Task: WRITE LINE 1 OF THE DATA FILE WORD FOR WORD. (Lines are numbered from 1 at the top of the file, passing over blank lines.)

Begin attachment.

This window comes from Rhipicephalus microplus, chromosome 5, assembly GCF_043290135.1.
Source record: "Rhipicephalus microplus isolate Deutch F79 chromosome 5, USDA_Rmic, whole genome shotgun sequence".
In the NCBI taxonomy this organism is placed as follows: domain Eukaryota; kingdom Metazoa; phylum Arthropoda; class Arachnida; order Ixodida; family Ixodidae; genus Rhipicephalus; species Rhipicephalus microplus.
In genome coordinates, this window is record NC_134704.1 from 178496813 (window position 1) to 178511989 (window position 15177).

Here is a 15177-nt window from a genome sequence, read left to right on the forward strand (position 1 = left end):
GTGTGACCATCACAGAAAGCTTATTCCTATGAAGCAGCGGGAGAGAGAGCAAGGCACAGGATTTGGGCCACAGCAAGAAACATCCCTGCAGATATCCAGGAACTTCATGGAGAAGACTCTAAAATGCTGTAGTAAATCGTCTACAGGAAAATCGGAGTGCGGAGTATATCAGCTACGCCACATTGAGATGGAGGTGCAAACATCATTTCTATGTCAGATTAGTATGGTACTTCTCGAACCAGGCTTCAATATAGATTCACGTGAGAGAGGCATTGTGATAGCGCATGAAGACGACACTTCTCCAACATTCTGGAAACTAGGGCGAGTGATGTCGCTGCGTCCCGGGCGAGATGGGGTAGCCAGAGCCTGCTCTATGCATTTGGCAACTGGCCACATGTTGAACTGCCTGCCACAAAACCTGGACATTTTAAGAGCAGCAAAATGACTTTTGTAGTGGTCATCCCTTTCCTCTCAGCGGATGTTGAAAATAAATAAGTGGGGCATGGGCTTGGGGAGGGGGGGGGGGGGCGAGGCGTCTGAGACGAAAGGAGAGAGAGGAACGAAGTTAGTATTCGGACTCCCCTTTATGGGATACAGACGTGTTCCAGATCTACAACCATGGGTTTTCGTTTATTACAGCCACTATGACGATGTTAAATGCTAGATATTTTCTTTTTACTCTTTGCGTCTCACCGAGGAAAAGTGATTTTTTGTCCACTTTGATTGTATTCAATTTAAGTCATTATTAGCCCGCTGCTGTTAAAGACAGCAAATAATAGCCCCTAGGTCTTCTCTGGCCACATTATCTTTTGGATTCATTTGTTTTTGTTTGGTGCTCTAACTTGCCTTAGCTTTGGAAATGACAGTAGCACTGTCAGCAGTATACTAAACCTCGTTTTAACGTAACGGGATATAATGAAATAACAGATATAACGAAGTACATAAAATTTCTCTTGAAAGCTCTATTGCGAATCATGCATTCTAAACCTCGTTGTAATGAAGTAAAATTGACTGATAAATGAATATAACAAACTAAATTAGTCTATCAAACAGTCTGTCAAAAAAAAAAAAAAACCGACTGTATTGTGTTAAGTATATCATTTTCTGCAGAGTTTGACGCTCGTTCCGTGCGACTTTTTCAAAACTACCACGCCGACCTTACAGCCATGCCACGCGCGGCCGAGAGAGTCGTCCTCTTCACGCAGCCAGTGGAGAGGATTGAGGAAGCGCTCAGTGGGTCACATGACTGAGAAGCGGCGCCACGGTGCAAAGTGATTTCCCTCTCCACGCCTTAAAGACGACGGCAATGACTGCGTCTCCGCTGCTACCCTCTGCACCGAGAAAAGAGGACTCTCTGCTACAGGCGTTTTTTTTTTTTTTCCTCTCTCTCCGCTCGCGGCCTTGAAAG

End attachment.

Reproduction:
This window comes from Rhipicephalus microplus, chromosome 5, assembly GCF_043290135.1.